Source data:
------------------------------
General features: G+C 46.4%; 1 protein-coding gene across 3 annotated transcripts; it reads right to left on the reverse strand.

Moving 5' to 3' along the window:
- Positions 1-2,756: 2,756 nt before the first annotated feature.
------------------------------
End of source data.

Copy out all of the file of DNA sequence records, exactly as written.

General features: G+C 46.4%; 1 protein-coding gene across 3 annotated transcripts; it reads right to left on the reverse strand.

Moving 5' to 3' along the window:
- Positions 1-2,756: 2,756 nt before the first annotated feature.